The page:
First, some good news, for Earned Income, the standard deduction has been increased to $12,000 for 2018, which greatly increases the amount of income a child can earn income tax-free. Of course, they will still be subject to payroll taxes (Social Security and Medicare) on these earnings.

Strategy 1. For Self-Employed Parents: did you know that when you hire your dependent children, you do not have to pay or withhold payroll taxes (Social Security and Medicare) on their income. If you hire them, and have legitimate work for them to do, you could shift $12,000 from your high tax rate to their 0% tax rate. If they open a Traditional IRA and contribute $5,500, they could earn $17,500 tax-free. Just be aware that the IRS scrutinizes these arrangements, so be prepared to demonstrate that the work was done and the pay was “reasonable”. (Paying your kids $500 an hour to mow the lawn might be considered excessive.)

For Unearned Income, the Kiddie Tax is more complicated. The standard deduction for unearned income is only $1,050 (or their earned income plus $350 up to the $12,000 maximum). Above this amount, the next $2,100 is taxed at the child’s rate, and then any unearned income above this level is now taxed at the Trust and Estates rate. If a child has a significant UTMA, inherited IRA, or other investment account, this is where their taxes could soar in 2018, especially if they used to be taxed at their parent’s rate, say, of 22%. If their parents were in the highest tax bracket, there would be no change, but for middle class kids with investment income, they now could be taxed at a much higher rate than their parents!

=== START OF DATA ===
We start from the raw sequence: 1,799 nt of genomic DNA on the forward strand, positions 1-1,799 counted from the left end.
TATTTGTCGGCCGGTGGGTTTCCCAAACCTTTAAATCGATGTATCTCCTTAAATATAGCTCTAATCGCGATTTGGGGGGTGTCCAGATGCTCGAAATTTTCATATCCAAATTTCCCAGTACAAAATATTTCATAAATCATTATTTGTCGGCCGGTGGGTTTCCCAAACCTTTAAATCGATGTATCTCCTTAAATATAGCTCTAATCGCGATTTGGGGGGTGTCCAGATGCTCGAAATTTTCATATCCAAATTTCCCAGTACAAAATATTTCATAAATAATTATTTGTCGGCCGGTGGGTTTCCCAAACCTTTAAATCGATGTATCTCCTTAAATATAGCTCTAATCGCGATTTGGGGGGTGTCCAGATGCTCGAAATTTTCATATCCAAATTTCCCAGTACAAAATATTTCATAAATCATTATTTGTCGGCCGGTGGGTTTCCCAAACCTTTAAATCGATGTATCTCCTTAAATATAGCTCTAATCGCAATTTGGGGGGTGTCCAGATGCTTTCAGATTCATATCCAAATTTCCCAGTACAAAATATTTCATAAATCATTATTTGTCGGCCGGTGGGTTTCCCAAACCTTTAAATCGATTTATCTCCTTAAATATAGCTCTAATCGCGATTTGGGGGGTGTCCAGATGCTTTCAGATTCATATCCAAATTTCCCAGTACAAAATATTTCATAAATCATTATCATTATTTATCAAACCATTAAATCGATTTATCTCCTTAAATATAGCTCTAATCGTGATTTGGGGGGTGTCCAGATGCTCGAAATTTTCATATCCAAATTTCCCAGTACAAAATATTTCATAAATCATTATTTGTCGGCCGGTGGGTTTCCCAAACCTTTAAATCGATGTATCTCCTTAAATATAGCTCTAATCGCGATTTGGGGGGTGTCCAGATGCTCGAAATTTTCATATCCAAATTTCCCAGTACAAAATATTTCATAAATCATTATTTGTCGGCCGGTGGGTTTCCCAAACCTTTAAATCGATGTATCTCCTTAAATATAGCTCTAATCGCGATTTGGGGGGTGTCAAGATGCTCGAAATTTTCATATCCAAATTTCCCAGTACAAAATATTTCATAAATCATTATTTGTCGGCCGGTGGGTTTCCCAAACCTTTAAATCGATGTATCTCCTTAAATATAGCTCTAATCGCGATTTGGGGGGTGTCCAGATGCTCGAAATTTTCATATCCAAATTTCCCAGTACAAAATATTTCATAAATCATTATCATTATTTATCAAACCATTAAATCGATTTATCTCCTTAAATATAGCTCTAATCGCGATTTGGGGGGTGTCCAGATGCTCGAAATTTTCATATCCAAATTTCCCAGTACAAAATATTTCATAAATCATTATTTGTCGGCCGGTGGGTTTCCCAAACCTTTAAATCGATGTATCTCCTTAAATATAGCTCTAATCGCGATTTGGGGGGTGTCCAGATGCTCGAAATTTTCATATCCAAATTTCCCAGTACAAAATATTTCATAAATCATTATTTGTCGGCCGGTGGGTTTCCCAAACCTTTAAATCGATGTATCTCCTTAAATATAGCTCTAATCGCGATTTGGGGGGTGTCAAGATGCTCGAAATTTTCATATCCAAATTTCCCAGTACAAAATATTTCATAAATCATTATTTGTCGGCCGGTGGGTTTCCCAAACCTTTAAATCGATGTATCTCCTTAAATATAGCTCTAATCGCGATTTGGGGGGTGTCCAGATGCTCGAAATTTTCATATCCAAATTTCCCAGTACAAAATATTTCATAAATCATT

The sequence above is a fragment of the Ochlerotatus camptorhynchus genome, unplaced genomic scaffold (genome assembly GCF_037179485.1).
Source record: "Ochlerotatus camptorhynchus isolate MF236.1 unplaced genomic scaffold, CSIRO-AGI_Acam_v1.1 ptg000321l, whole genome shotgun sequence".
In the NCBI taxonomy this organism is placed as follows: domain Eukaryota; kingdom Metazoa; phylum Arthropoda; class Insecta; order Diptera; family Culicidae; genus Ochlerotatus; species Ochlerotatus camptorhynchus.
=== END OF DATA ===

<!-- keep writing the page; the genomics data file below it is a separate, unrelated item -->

Here are the 2018 Trust and Estates Tax Marginal Rates, which now apply to the Kiddie Tax:
10% on income from $0 to $2,550
24% from $2,551 to $9,150
35% from $9,151 to $12,500
37% over $12,501

Long-Term Capital Gains and Qualified Dividends will be taxed at:
0% if from $0 to $2,600
15% if from $2,601 to $12,700
20% if over $12,701

2. Children with under $1,050 in income do not need to file a tax return.

3. The first $4,700 in long-term capital gains are at the 0% rate (a $2,100 deduction followed by $2,600 at the zero rate). This is an opportunity to gift appreciated shares to a child and then they will not owe any tax on the first $4,700 in capital gains. If you are planning to support your kids and set up a fund for them, or pay for college, why should you pay these taxes if they can be avoided? We can establish a program to make use of this annual 0% exclusion.

4. If a child’s investment income is subject to the Kiddie Tax, and the portfolio is going to be used for college education, a 529 Plan can offer tax-free growth and withdrawals for qualified higher educational expenses. In these cases, 529 Plans have just become more valuable for their tax savings.

5. For some college aged kids, it may be better for the parents to stop listing them as a dependent if eligible. In the past, parents received a personal exemption for each child ($4,050 in 2017), but this was eliminated by the TCJA. It was replaced with an expanded child tax credit of $2,000 in 2018. However, the tax credit only applies to children under 17. Unless you are able to claim a college tax credit, it is possible you are not getting any tax benefits for your college kids over 17. In this case, not claiming them as a dependent, and having your child file their own tax return, may allow them to receive the full standard deduction, save them from the Kiddie Tax, and may even allow them to qualify for the college credit. You would need to verify with your tax professional that your child did in fact have enough earned income to be considered independent.

College financial aid doesn’t exactly follow the IRS guidelines for dependency, and they don’t even ask if a parent lists a child as a dependent or not. Instead, the Free Application for Federal Student Aid (FAFSA), has its own form, Am I Dependent or Independent?, which looks at factors including age, degree program, military service, and marital status.

If you’ve got questions on how to best address the Kiddie Tax for your family, let’s talk.

9 Ways to Manage Capital Gains